Archive for October, 2008

What Not to Do After a Merger

October 31st, 2008

I like reading court decisions for two reasons.  One is that they sometimes set new rules, which is vital information, of course.  More often they serve as reminders of how to do things (or not to) and why agreements and transactions are structured in certain ways.  Here is one that does both: Western Filter Corp. v. Argan, Inc.

The Facts
The very quick plot summary is that Western Filter bought its competitor Puroflow (a subsidiary of Argan) in October 2003 for $3.5M.  The purchase agreement said that certain representations and warranties in the agreement would survive for a year after closing.  10.5 months after closing, Western Filter sent Argan a letter saying that Puroflow’s inventory was short of the representations by ~$2M, and Western Filter filed a claim six months after that (outside the 1 year period) alleging breach of the representations.

The Issue
The legal question for the court was whether the one-year survival language meant that (a) Argan agreed to maintain the reps & warranties as true for a year after closing without touching the 4 year statute of limitations on contract claims in California (Western’s argument), or (b) the one-year language meant that Western Filter could only file claims within a year after closing instead of the normal 4 years (Argan’s argument).

The Ruling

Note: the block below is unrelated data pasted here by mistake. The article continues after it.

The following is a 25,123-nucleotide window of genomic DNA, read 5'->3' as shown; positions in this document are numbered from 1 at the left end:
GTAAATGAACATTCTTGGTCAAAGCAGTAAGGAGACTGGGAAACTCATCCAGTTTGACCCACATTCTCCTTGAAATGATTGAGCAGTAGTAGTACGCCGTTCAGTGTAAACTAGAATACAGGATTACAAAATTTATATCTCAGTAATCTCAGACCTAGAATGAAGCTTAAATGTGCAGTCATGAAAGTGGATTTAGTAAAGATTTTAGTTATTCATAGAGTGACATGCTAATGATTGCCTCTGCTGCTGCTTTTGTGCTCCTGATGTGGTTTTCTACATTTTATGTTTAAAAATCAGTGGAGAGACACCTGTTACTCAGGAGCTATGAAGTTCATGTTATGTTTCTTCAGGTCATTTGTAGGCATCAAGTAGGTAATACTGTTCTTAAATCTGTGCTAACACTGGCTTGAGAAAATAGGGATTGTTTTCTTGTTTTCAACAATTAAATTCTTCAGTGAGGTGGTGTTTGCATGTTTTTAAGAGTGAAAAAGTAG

The court decided that Argan’s reasoning made sense, but Western’s reading was also possible and that existing law therefore required deference to Western’s interpretation.  The court held that the intent was to hold the reps open for a year, and more importantly that agreements to shorten statutes of limitations must be clear and unambiguous.  The important takeaway for lawyers, then, is that we need to be extremely specific if we intend to shorten statutes of limitations.  Duly noted.

The Nonsense
This is an unfortunate outcome on the facts.  It is impossible to require a seller to maintain representations and warranties correct for a year after closing a merger.  By definition, the seller has lost control of the business after closing, so responsibility for maintaining inventory levels in the year after the deal is and should be entirely on the buyer.  The court wiggles around this a little by saying “one year after closing” meant that the reps were true at closing and that Western had one year afterward to discover a breach- and then another three to file an action.  This is slicing hairs much too thin.  Argan’s argument is the better one here and the court acknowledges that while saying at the same time that precedent requires a clear, definite statement to shorten the statute of limitations.  This is a great example of a clear, bright-line rule producing a bad result on the facts.

What Should Have Happened
This is the “why we do things certain ways” part.  Every merger I have ever been part of has had a “truing-up” section where the buyer does a full review of the acquired business immediately after the acquisition and adjusts the purchase price as needed.  In this case the parties had set aside a $350,000 reserve to do that, which was apparently not enough given the size of the inventory discrepancy.  Still, if Western had done this review timely it would have been able to file a claim within the one-year period and everyone could have moved on instead of spending the next four years figuring out whether the claim could even be pursued.

And the Lessons
Legal: if you intend to shorten a statute of limitations, be clear about it.

Practical: when you close a deal, follow up immediately to be sure you got what you paid for.  Don’t squander your rights.